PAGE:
Essentially this appears to be an "accessible arbitrage" option. I'm doubtful that it will succeed as there are plenty of good arbitrage options al

        • I haven't looked into this particular service, but usually arbitration awards are directly enforceable in U.S. (and foreign) courts. So, instead of the expense of having the whole dispute heard over again, you would simply take your arbitration award to a court and ask nicely.

      • Re: (Score:2, Insightful)

        by Anonymous Coward

        What's the point? If the client agrees that there are issues to be settled, and possibly some payment to be made, negotiation is the way to go. If the client refuses to pay, he is not likely to agree on any kind of arbitration that he can't control. And even if it goes against him, what will force him to pay?

      • by mpe (36238)
        Part of the reason judge.me exists is because people doing contract work often deal with clients that live in other countries or other locations in the same country.

        It can be possible to enforce judgments aginst an entity in a foreign country (especially if they have assets in your country).
        Does this website have any enforcement powers even if all parties are in the same country?
      • OK, so how does Judge.me figure out which country's laws to apply? and which countries does it have legal binding status in?

    • Small claims isn't often an option when you're dealing with a client in another country.
    • by Anonymous Coward

      With parties across state lines, getting into a small claims court with jurisdiction over the client could be difficult/expensive.

      • That is why any contract worth anything has a clause stipulating which jurisdiction will be used to solve contract disputes.

    • by Dan541 (1032000)

      Exactly, and if a person is prepared to ignore a court ruling then you can bet they are going to ignore Judge.me as well.

      • by Gerzel (240421)

        Except when they ignore judge.me they are breaking a second contract with Judge.me as well as the developer.

        Judge.me has a vested interest in making sure its rulings are followed and also as part of operating costs would have the resources to follow through with legal matters much further than their clients' could on their own.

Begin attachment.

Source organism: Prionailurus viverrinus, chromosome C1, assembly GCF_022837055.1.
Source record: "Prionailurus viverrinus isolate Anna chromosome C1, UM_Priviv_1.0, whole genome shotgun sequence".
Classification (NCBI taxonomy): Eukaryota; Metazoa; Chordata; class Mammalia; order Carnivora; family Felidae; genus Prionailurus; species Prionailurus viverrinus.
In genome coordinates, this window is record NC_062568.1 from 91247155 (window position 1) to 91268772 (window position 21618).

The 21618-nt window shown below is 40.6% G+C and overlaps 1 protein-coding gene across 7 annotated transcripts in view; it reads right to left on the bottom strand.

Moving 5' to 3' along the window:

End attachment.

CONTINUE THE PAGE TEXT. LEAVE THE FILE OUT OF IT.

• by Anonymous Coward

          Why would a company sign up to be subject to Judge.me's rulings when they can get away with what they are doing now?

    • by Gerzel (240421)

      One word: Jurisdiction.

    • by CuteSteveJobs (1343851) on Wednesday June 06, 2012 @02:45AM (#40229619)
      > whats wrong with the real small claims court?


      Real small claims court doesn't spend much time on investigating claims. To clear cases quickly the judge quickly weighs up sides and makes a snap decision. Under the adversarial system of justice its not about finding the truth, but about who deciding presents the best arguments. That's easier for the judge, but it shouldn't be confused with justice. In some jurisdictions you can't appeal or even be told the reasons. The judge makes a mistake (they are human so it happens) you won't even know.

      Small claims court weren't created because they are better than the bigger courts, but as a way of offering the little people cheaper although less reliable justice. The bigger courts are worse though since they are extremely expensive charging rates that cannot be justified. Whoever has the most money to fund the most appeals and buy the better lawyers wins.

      Arbitration is in theory a great idea, but a big problem is that the arbitration system is taken over by judges and lawyers charging the same rates. It's sold as a cheaper alternative, but it has many traps. One problem is a big company who nominates an arbitration company (yes, they are companies) will pick one that gives them favorable results or they won't get repeat business. I loved Erin Brockovich the movie, but the arbitration system they used has been severely critcized by some of their clients. If you loved the movie then don't read this:

      http://www.salon.com/2000/04/14/sharp/ [salon.com]
      http://abcnews.go.com/Business/story?id=8169252&page=1#.T875jlK6SSo [go.com]
      http://www.givemebackmyrights.com/bma-faq.htm [givemebackmyrights.com]